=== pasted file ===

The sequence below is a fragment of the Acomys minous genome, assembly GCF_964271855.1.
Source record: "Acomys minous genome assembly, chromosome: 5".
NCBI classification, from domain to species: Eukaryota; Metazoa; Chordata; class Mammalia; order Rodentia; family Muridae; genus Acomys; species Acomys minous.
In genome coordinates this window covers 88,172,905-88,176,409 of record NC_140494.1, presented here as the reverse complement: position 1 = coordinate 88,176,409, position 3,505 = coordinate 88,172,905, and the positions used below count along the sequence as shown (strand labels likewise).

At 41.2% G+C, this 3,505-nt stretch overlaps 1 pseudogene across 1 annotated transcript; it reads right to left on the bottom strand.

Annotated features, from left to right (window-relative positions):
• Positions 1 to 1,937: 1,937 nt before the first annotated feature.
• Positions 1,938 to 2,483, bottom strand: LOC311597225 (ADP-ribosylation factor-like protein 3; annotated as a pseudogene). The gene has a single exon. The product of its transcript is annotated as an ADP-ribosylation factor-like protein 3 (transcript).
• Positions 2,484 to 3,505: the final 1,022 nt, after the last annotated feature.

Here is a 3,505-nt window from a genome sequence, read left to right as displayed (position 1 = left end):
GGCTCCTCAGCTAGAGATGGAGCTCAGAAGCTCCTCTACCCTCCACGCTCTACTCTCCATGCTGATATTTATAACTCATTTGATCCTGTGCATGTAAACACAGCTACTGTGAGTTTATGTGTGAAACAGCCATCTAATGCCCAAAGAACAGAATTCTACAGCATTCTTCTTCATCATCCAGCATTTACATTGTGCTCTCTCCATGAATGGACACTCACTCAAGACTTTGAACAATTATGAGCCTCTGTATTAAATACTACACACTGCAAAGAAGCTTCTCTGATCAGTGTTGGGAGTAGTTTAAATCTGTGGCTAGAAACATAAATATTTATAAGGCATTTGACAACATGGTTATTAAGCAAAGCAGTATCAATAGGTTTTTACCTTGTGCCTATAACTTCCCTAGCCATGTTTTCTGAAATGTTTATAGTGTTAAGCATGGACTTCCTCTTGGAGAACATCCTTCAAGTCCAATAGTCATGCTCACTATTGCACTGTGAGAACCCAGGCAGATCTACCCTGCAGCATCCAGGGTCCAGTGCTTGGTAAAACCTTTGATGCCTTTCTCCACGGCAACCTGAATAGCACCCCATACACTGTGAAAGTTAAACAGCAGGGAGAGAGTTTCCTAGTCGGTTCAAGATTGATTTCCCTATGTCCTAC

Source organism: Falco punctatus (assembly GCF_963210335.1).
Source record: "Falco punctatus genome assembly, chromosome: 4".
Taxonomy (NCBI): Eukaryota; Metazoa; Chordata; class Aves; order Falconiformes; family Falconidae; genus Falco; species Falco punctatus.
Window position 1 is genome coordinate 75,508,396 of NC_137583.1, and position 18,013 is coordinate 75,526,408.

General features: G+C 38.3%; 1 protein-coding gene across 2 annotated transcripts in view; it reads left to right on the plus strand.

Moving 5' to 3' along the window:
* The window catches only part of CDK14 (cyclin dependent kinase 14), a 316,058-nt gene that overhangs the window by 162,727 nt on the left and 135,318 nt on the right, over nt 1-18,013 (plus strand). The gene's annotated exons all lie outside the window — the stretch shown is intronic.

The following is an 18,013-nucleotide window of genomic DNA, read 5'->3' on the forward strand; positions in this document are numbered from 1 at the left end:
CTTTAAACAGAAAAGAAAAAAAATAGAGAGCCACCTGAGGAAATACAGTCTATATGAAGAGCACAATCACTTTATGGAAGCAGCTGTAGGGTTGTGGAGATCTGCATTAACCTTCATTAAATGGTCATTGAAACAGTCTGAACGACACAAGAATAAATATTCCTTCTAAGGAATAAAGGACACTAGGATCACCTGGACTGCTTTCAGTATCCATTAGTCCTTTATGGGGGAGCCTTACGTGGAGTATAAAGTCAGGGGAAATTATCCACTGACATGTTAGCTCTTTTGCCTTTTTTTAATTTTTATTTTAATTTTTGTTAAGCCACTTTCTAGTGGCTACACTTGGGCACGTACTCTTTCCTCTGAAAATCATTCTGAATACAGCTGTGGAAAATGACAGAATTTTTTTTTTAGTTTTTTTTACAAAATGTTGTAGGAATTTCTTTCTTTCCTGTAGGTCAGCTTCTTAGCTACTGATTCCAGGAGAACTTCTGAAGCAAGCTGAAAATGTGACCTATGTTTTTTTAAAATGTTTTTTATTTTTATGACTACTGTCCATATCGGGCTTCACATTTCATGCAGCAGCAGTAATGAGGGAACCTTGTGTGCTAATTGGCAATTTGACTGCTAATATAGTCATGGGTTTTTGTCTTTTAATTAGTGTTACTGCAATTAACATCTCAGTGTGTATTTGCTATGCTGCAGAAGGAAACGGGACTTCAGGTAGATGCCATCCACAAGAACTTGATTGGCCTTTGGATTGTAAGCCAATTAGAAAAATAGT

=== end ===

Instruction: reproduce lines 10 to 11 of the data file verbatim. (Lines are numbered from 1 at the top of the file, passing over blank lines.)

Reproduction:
Here is a 3,505-nt window from a genome sequence, read left to right as displayed (position 1 = left end):
GGCTCCTCAGCTAGAGATGGAGCTCAGAAGCTCCTCTACCCTCCACGCTCTACTCTCCATGCTGATATTTATAACTCATTTGATCCTGTGCATGTAAACACAGCTACTGTGAGTTTATGTGTGAAACAGCCATCTAATGCCCAAAGAACAGAATTCTACAGCATTCTTCTTCATCATCCAGCATTTACATTGTGCTCTCTCCATGAATGGACACTCACTCAAGACTTTGAACAATTATGAGCCTCTGTATTAAATACTACACACTGCAAAGAAGCTTCTCTGATCAGTGTTGGGAGTAGTTTAAATCTGTGGCTAGAAACATAAATATTTATAAGGCATTTGACAACATGGTTATTAAGCAAAGCAGTATCAATAGGTTTTTACCTTGTGCCTATAACTTCCCTAGCCATGTTTTCTGAAATGTTTATAGTGTTAAGCATGGACTTCCTCTTGGAGAACATCCTTCAAGTCCAATAGTCATGCTCACTATTGCACTGTGAGAACCCAGGCAGATCTACCCTGCAGCATCCAGGGTCCAGTGCTTGGTAAAACCTTTGATGCCTTTCTCCACGGCAACCTGAATAGCACCCCATACACTGTGAAAGTTAAACAGCAGGGAGAGAGTTTCCTAGTCGGTTCAAGATTGATTTCCCTATGTCCTAC